Mar 17, 2013

VIX / VVIX Divergence

Last week Matt at Distressed Volatility posted a chart showing recent divergence between VIX and VVIX index (volatility index based on VIX options). It looks from the chart that for VIX and VVIX followed similar trajectory but in the recent 3 weeks have gone in starkly different directions - with VIX declining while its implied volatility rising. Looking at the chart the spread seems significant.


However looking at longer history of VIX and VVIX different picture emerges: the levels of indexes are not really related. Here is the same plot for the past 6 years -  there is some similarity (timing of the peaks) but the levels are not really related.  I also fitted a more complicated model to quantify relationship between levels of VIX and levels of VVIX but without success.

Scatterplot also does not show a simple relationship.

However a simple relationship exists between changes in VIX (daily difference) vs changes in VVIX, and returns in VIX vs returns in VVIX - on daily, weekly, and even monthly time scales. The chart on the side is the scatterplot of daily returns on two indexes, a consistent relationship with correlation over 0.6. This is not much different from SPX & VIX - little correlation in levels but high correlation in returns.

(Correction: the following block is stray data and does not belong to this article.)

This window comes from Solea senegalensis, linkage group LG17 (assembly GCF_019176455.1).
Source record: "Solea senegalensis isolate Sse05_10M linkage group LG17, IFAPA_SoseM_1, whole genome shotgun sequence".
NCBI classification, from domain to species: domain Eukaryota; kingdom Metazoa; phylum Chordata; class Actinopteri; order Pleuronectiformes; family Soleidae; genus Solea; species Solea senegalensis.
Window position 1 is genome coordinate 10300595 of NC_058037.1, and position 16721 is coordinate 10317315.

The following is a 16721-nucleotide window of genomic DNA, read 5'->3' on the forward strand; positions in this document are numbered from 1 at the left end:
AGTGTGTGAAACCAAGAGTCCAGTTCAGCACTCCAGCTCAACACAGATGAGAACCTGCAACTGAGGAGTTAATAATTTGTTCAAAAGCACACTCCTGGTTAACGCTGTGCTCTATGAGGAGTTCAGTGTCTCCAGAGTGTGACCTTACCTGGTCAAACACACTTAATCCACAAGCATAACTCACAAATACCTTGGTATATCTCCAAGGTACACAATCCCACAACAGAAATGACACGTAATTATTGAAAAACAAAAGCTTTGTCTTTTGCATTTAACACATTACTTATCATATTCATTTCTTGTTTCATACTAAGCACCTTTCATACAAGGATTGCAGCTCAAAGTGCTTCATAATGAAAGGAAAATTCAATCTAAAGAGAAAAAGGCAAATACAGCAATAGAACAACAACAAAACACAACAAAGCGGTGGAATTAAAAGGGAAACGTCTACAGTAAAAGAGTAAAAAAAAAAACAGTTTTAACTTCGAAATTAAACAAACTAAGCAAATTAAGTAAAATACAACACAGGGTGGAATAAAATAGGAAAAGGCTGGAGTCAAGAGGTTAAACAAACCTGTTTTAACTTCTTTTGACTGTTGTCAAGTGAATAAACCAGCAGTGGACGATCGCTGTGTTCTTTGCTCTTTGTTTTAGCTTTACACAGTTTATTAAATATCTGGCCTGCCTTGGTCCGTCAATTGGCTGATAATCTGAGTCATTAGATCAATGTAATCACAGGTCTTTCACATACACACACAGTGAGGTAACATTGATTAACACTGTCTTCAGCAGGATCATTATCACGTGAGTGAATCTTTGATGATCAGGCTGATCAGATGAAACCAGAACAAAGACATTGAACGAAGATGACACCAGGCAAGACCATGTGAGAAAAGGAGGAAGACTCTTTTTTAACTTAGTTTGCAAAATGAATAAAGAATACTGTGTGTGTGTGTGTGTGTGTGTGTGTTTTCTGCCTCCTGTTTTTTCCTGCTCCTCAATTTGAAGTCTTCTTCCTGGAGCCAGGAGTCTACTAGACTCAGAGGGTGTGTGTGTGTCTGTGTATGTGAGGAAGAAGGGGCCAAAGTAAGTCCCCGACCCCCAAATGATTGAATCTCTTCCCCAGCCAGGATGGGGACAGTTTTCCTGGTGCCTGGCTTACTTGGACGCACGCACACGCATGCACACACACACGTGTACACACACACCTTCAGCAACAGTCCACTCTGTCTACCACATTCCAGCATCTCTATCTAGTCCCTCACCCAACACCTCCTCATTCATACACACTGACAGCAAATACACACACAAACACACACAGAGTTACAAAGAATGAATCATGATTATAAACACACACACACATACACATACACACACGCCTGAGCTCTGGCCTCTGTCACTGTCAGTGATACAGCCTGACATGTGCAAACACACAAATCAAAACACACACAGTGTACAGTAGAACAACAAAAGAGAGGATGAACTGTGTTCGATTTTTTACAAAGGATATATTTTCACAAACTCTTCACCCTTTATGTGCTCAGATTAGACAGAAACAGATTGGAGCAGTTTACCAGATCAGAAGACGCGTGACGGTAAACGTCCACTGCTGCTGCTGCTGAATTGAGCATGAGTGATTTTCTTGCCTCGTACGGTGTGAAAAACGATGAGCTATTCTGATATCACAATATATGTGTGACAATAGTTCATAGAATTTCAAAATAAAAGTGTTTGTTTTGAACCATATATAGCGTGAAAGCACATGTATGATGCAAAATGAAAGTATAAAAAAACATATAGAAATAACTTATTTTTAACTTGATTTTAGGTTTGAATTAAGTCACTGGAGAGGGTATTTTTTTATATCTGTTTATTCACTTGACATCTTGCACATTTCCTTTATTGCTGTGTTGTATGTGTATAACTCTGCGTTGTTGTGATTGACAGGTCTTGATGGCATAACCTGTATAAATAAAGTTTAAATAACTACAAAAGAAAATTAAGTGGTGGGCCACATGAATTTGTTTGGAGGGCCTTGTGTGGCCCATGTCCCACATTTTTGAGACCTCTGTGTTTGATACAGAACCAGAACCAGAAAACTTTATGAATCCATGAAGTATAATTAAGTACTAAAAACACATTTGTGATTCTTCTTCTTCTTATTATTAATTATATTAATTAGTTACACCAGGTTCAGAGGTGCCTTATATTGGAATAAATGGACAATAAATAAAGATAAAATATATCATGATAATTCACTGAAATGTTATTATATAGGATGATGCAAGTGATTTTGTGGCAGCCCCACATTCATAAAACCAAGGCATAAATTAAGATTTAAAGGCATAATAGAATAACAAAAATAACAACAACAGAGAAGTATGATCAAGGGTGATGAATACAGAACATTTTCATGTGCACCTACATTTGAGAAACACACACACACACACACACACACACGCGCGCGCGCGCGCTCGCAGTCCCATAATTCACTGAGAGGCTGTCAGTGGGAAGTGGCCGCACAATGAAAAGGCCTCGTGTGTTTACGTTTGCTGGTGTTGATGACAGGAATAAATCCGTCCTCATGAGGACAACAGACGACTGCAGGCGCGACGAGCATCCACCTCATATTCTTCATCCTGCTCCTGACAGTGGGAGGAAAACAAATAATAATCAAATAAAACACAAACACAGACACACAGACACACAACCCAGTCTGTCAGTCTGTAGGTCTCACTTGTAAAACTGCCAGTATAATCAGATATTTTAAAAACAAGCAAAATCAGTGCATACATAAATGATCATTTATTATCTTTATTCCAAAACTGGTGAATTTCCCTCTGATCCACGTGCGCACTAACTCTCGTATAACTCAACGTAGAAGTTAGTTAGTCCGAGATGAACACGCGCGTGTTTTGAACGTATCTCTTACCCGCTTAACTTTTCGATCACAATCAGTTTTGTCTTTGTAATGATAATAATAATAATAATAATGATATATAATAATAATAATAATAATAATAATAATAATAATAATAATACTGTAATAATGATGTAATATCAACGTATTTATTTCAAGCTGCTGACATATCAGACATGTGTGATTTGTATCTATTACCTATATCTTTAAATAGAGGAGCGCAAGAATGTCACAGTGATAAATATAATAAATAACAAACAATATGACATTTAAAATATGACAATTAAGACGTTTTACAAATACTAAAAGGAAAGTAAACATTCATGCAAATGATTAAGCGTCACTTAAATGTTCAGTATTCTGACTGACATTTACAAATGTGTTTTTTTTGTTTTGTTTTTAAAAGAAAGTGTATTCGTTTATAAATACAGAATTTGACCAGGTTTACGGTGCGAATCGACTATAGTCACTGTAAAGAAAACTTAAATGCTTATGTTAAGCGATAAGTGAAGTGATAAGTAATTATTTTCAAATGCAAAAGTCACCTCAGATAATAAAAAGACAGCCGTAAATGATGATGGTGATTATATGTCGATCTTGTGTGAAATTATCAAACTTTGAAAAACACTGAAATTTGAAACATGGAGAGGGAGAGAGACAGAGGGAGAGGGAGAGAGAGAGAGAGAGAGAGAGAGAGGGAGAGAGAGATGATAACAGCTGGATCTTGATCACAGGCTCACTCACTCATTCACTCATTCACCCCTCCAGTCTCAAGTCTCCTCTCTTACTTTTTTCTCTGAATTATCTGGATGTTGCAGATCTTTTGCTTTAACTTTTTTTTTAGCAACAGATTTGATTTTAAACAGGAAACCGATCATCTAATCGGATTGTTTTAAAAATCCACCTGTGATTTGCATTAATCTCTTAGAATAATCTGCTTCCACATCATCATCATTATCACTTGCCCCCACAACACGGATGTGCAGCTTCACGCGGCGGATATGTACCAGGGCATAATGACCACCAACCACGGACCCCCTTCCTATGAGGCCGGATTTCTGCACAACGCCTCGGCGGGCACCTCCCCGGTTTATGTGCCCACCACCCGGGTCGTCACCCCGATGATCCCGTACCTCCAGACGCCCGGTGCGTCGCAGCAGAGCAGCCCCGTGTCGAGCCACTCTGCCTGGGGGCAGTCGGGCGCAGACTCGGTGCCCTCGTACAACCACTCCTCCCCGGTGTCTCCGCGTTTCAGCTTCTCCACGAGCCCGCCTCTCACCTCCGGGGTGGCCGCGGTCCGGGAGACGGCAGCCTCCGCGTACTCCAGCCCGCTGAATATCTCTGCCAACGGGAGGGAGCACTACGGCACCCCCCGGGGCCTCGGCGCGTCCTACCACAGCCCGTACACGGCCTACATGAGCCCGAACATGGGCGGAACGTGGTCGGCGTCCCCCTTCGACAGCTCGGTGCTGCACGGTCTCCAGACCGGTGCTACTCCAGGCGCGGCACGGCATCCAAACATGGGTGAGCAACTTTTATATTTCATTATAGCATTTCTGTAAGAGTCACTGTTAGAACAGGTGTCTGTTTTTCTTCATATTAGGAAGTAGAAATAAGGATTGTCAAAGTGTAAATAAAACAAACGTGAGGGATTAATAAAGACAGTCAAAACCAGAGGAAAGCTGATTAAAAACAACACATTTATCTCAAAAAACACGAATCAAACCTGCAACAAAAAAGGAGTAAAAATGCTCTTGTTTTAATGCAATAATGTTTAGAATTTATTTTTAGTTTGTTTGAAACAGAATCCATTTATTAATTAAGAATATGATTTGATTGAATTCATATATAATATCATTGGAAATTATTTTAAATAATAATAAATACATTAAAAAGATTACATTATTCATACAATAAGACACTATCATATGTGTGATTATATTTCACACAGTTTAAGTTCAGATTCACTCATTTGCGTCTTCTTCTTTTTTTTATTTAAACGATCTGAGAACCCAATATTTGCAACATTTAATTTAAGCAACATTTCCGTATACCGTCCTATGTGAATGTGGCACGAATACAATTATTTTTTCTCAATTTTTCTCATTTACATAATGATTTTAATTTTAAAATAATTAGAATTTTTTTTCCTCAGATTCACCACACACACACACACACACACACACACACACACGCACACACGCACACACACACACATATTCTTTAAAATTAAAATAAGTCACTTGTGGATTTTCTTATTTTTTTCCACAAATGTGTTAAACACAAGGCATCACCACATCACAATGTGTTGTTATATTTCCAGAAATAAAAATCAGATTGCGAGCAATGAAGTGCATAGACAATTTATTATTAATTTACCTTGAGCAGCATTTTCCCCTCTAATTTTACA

Using weekly data I estimate that VVIX returns are ~ 0.41 * VIX returns sigma=0.066, which makes last weeks move (VIX lost 10% VVIX gained 11%) to be significant. However this is not to conclude that indexes will mean-revert; rather they will continue their paths from these new levels.


  1. Anonymous4/23/2013

    could it be simply because when vix declines to these recent lows, low-strike put options which are normally priced at 0-0.05 suddenly get significantly higher bids?

  2. It certainly exists, and can explain some but not all, not even most movement in the indexes.